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My Annual Physical
by Wayne Scheer

Went to see the doc
not because I was feeling sick,
but because I felt so well.

“Something must be wrong, Doc,”
said I. “At seventy-five, I feel so good
I could pass for a kid of sixty-two.”

So he listened to my ticker
heard it flicker
to the beat of its own drum.

He gave my lungs a listen,
no whistlin',
clear as a bell and in tune.

“What the heck you worried for
when you're fitter than a fiddle,
riddle me that, why dontcha?”

(Don't know why I have him talking like that,
since he's from Chicago,
not Fargo or Caddo, Oklahoma.)

Anyways, who or how,
now he furrows his brow
and asks how I've been sleepin'

And bowel movin' and all that.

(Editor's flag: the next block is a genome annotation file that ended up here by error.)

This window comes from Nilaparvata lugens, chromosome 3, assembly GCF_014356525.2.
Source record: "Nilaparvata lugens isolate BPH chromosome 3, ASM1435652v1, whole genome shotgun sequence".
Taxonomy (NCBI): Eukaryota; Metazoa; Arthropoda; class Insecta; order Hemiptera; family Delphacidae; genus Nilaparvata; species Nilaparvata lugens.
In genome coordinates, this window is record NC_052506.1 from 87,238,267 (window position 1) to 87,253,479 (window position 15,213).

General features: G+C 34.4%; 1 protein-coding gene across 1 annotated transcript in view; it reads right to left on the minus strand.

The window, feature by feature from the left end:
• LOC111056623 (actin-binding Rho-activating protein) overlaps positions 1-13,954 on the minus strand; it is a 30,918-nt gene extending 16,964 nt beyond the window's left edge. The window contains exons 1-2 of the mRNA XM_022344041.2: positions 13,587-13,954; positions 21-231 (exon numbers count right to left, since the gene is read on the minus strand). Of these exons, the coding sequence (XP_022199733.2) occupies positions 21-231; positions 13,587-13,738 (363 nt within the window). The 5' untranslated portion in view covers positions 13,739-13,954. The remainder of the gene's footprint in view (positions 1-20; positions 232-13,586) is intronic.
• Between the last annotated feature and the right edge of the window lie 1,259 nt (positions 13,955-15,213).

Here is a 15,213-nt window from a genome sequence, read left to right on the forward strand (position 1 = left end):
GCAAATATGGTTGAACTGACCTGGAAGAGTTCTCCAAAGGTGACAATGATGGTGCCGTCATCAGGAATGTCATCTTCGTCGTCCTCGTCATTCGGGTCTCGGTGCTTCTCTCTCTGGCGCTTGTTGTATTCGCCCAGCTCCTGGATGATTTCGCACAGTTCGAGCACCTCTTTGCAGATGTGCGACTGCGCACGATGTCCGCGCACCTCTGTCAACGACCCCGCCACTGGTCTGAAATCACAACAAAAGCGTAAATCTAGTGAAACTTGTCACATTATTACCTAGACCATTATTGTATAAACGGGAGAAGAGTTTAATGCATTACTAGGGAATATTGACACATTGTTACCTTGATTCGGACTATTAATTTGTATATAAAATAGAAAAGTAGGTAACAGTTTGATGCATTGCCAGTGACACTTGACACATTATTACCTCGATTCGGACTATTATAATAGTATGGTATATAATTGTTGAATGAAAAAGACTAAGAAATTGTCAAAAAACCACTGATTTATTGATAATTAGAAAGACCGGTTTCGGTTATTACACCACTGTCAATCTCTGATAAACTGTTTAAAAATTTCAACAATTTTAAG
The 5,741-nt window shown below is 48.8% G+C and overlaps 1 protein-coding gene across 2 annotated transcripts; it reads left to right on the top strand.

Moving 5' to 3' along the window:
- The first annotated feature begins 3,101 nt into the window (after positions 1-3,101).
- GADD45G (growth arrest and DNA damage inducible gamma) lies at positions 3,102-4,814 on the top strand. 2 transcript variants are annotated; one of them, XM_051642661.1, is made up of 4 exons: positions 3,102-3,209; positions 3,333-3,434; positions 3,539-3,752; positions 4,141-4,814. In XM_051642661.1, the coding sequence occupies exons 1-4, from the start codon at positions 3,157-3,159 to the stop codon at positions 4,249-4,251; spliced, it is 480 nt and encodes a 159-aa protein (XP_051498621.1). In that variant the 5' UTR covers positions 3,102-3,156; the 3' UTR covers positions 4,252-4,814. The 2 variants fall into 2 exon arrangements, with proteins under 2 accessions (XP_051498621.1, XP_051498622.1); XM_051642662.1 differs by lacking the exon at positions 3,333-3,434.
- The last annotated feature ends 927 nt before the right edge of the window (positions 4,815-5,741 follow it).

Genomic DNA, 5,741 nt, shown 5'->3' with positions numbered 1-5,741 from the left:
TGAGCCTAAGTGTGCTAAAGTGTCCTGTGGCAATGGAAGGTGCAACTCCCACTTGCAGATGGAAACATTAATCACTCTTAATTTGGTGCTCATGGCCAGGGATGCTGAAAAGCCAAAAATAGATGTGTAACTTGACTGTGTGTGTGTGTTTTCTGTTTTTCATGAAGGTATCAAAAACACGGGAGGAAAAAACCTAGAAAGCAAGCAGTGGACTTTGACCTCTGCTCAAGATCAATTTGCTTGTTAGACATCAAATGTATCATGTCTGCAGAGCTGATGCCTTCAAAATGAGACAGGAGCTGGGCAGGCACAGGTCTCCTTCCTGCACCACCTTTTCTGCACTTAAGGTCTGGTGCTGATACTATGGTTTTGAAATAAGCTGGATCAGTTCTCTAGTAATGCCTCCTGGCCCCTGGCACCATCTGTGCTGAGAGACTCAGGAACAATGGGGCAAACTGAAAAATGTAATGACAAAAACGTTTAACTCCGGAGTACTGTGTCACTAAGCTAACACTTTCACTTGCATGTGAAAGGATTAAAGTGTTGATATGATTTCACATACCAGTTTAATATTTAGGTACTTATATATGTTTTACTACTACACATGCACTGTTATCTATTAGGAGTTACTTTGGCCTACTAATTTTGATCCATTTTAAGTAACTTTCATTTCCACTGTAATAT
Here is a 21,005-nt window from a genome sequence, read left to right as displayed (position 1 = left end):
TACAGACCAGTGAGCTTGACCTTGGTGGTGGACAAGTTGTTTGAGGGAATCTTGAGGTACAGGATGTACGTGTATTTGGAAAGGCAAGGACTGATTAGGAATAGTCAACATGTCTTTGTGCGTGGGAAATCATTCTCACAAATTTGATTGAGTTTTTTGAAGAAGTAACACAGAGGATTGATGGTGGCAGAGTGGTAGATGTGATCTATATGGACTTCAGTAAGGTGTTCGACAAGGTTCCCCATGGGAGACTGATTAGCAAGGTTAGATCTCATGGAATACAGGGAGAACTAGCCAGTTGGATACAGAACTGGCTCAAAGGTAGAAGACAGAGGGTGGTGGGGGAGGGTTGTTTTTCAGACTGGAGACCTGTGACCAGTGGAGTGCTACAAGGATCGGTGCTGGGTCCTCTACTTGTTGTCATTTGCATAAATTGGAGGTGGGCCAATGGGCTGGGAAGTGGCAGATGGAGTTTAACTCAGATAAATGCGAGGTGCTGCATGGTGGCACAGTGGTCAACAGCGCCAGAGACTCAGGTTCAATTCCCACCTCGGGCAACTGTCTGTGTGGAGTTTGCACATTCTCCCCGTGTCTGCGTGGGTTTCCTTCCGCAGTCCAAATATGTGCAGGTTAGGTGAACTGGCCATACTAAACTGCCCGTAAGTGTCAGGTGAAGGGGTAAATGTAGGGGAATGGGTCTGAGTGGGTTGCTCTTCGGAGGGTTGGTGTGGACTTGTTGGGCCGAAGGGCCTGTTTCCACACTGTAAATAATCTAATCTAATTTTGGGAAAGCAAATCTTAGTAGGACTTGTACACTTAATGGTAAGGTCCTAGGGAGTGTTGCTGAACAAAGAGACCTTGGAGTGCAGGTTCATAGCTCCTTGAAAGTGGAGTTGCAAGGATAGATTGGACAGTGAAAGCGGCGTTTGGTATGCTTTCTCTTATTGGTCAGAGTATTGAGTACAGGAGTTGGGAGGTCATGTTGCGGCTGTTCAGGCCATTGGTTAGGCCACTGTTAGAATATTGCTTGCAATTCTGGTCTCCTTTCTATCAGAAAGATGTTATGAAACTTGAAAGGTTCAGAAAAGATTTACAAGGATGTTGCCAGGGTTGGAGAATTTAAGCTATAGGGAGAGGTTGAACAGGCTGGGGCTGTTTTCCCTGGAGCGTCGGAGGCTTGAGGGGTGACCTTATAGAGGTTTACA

“Fine,” I tell him,
“but not at the same time.”

He chuckles at my joke,
gropes my belly.
Then he takes out the jelly.

“Turn around, drop your drawers and bend over.”
I tried thinking of something to say,
but, hey, I just wanted to make this part go away.

So he poked where the sun don't shine,
declared it fine,
and said see you next year.

He never explained
my lack of pain
and why, at my age, I felt like dancing.

But after his exam, I can assure you
I am in no mood for prancing.